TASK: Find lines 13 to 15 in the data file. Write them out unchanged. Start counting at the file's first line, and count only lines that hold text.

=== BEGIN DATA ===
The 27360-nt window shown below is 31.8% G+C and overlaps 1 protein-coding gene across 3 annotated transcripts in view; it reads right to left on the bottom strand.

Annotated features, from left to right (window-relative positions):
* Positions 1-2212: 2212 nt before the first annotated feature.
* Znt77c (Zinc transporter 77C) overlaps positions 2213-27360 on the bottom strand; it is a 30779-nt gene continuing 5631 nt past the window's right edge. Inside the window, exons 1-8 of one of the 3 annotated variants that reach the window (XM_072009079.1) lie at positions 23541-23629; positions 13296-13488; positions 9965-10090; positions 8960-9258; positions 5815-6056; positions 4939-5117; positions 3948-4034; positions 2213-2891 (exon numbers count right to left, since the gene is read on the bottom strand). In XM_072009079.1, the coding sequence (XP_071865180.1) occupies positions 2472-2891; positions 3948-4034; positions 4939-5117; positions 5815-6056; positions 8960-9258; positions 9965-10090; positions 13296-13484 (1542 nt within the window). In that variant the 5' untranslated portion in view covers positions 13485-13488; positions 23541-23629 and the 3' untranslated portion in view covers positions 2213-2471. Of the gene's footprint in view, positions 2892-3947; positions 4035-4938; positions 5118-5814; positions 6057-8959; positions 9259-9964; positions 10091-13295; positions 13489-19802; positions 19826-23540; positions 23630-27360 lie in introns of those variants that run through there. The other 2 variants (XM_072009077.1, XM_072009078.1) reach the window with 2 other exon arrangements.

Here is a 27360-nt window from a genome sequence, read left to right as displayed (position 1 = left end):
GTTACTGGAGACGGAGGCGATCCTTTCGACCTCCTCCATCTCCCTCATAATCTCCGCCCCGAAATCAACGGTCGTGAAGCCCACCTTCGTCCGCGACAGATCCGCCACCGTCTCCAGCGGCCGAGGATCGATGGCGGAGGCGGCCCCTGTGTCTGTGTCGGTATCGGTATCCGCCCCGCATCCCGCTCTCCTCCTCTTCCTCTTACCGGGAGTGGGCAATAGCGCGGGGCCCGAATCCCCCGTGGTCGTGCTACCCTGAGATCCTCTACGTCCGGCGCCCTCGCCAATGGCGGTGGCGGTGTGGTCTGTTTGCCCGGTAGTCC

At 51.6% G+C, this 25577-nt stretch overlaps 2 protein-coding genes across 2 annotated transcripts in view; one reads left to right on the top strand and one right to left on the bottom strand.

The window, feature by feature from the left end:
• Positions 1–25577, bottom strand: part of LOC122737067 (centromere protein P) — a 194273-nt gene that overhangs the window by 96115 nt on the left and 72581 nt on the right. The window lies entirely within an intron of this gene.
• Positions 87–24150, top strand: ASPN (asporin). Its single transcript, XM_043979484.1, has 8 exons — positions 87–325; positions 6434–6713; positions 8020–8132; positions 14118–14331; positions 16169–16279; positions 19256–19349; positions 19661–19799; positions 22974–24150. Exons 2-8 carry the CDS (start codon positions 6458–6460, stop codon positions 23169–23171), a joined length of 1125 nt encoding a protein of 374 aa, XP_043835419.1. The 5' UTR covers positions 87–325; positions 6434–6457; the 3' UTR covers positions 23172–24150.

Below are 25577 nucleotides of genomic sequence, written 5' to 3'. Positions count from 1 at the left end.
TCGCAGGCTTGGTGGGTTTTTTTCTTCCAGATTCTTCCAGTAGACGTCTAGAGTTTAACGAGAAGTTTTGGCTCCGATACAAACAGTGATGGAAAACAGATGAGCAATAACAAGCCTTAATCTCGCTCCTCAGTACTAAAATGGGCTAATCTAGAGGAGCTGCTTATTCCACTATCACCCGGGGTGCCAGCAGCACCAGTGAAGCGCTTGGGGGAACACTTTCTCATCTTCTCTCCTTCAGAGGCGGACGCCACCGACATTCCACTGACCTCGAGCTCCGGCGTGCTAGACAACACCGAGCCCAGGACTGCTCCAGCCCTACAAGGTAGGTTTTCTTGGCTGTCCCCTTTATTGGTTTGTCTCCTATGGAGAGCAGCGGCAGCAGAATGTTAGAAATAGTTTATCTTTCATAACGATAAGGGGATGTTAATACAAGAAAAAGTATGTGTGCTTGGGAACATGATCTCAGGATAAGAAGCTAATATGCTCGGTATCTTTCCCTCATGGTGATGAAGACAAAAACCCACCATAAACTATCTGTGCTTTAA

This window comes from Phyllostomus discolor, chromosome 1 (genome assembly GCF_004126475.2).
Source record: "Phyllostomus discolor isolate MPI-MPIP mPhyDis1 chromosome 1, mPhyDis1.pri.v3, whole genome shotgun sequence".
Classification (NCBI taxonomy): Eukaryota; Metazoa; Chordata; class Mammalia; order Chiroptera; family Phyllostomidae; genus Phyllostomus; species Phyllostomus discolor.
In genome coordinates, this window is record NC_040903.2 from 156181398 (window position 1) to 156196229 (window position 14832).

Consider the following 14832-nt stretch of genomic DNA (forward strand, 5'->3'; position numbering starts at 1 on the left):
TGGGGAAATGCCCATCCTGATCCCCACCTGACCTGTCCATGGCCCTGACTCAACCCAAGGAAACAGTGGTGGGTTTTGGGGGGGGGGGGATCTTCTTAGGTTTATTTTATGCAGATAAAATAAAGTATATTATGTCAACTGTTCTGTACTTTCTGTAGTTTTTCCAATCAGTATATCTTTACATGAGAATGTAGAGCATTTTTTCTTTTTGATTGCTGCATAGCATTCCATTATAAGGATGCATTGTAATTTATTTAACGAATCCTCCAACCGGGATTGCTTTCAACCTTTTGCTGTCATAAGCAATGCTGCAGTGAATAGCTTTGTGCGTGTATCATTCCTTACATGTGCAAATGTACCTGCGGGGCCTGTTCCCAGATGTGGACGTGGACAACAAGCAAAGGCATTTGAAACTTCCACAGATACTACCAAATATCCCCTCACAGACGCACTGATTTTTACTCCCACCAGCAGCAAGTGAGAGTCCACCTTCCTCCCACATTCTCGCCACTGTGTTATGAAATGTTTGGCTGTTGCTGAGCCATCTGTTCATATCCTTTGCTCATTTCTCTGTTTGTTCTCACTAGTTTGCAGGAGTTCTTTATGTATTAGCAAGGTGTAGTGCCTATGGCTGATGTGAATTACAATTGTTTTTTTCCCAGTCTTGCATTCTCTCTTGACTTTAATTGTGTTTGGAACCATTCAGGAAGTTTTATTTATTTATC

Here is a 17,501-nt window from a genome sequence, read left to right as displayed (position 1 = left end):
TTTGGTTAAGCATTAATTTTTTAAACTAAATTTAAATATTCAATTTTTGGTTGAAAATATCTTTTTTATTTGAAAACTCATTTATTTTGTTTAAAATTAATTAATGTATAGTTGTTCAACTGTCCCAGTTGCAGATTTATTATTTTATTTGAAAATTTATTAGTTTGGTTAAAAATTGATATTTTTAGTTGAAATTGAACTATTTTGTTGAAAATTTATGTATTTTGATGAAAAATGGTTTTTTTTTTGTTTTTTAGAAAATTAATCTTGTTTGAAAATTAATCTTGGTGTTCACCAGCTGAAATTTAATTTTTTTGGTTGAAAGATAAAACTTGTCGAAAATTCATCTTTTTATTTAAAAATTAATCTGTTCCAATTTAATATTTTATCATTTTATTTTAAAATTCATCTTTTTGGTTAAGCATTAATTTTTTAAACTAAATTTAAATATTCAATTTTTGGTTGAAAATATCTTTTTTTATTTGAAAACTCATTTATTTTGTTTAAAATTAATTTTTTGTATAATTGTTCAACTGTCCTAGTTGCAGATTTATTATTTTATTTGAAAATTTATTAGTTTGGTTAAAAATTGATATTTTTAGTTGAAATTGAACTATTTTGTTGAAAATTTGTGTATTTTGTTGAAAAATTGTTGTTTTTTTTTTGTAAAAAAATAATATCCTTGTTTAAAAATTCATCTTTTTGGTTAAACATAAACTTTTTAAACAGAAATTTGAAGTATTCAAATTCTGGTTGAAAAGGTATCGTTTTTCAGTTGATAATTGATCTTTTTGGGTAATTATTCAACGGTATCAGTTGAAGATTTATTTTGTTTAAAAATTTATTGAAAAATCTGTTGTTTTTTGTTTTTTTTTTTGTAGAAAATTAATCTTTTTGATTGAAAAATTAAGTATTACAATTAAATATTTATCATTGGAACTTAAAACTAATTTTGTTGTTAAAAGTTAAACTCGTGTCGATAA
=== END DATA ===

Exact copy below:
This window comes from Phyllostomus discolor, chromosome 1 (genome assembly GCF_004126475.2).
Source record: "Phyllostomus discolor isolate MPI-MPIP mPhyDis1 chromosome 1, mPhyDis1.pri.v3, whole genome shotgun sequence".
Classification (NCBI taxonomy): Eukaryota; Metazoa; Chordata; class Mammalia; order Chiroptera; family Phyllostomidae; genus Phyllostomus; species Phyllostomus discolor.